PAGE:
UK accuses China of state-backed ‘cyber sabotage’

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13:37pm, Mon 19 Jul 2021
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The UK has accused the Chinese government of being behind “systematic cyber sabotage” following a hacking attack which affected a quarter of a million servers around the world.

The attacks, which took place in early 2021, targeted Microsoft Exchange servers.

Officials said the attack was highly likely to enable “large-scale espionage”, including acquiring personal information and intellectual property.

The Chinese Government must end this systematic cyber sabotage and can expect to be held account if it does not

Foreign Secretary Dominic Raab said the cyber attack by “Chinese state-backed groups” was part of a “reckless but familiar pattern of behaviour”.

“The Chinese Government must end this systematic cyber sabotage and can expect to be held account if it does not,” he said.

Officials said that at the time of the attack, the UK quickly provided advice and recommended actions to those affected and Microsoft said that by end of March, 92% of customers had patched against the vulnerability.

A group known as Hafnium compromised Microsoft Exchange, allowing it further access into the IT networks of victims, with at least 30,000 organisations around the world confirmed to have been hit.

This kind of behaviour is completely unacceptable, and alongside our partners we will not hesitate to call it out when we see it

Officials said the National Cyber Security Centre (NCSC) is “almost certain” that the compromise was initiated and exploited by a Chinese state-backed actor and it is “highly likely” that Hafnium is associated with the Chinese state.

NCSC director of operations Paul Chichester said: “The attack on Microsoft Exchange servers is another serious example of a malicious act by Chinese state-backed actors in cyberspace.

“This kind of behaviour is completely unacceptable, and alongside our partners we will not hesitate to call it out when we see it.”

The UK is also attributing the Chinese ministry of state security (MSS) as being behind activity known by cyber security experts as “APT40” and “APT31”.

The APT40 group has been blamed for activities including targeting maritime industries and naval defence contractors.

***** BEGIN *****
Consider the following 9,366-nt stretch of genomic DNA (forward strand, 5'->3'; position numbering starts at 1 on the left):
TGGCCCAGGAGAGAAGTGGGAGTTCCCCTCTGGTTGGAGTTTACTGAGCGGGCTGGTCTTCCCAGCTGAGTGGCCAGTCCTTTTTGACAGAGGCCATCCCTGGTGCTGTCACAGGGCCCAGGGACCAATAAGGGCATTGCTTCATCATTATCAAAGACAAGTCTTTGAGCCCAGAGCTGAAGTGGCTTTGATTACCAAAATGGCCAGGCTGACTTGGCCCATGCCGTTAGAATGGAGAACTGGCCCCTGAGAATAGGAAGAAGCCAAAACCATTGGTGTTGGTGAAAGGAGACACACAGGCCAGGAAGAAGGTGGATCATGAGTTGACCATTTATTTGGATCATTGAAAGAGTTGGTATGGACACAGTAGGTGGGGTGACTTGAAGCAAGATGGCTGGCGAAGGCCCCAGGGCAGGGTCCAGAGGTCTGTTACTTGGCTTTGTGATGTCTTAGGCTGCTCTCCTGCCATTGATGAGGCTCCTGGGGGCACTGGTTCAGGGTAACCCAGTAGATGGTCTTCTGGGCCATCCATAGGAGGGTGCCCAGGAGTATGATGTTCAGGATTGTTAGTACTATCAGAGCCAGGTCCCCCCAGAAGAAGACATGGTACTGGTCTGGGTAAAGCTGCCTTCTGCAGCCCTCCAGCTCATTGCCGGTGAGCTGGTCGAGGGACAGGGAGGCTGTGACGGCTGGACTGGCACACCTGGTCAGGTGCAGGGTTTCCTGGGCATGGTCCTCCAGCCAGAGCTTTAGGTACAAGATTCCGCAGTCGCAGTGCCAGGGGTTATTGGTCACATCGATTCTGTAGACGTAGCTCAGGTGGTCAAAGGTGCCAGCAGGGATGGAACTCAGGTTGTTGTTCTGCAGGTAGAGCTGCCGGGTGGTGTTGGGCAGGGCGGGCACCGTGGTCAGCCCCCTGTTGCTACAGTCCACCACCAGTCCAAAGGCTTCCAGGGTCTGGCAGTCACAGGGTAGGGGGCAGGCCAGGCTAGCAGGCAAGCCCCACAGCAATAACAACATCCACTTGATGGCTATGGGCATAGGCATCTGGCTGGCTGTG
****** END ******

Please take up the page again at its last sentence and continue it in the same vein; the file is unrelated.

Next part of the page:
APT31 has been accused of targeting government entities, including the Finnish parliament, and political figures.

Foreign Affairs Committee chairman Tom Tugendhat told the PA news agency: “The Chinese state’s continued use of cyberattacks is deeply concerning.

“We should be particularly alarmed by the NCSC’s judgment that it is ‘almost certain’ that the Chinese MSS was behind the attack on Finland’s parliament in 2020.

“Today highlights the need for us to ensure we are working with our allies to build resilience and protect our openness in the face of irresponsible state actors.”

He added: “This is an appalling demonstration of the reality of the kind of relationship Beijing is seeking.

“Win-win in Beijing means winning openly and, if not, trying to steal a victory.”

Joe Biden’s White House also blamed the Chinese state for being behind the cyber attacks.

A statement from the US Government said China’s “pattern of irresponsible behaviour in cyberspace is inconsistent with its stated objective of being seen as a responsible leader in the world”.

The European Union joined the UK in blaming the attacks on hackers based in China although it did not explicitly link them to the Chinese state.

EU high representative Josep Borrell said: “The compromise and exploitation of the Microsoft Exchange server undermined the security and integrity of thousands of computers and networks worldwide, including in the member states and EU institutions.

“It allowed access to a significant number of hackers that have continued to exploit the compromise to date.

“This irresponsible and harmful behaviour resulted in security risks and significant economic loss for our government institutions and private companies, and has shown significant spill-over and systemic effects for our security, economy and society at large.”

A Nato statement said the alliance “is determined to employ the full range of capabilities, as applicable, at all times to actively deter, defend against and counter the full spectrum of cyber threats, in accordance with international law”.

Microsoft’s corporate vice president Tom Burt said: “Attributions like these will help the international community ensure those behind indiscriminate attacks are held accountable.

“Governments involved in this attribution have taken an important and positive step that will contribute to our collective security.

“Transparency is critical if we’re to combat the rising cyberattacks we see across the planet against individuals, organisations and nations.”.

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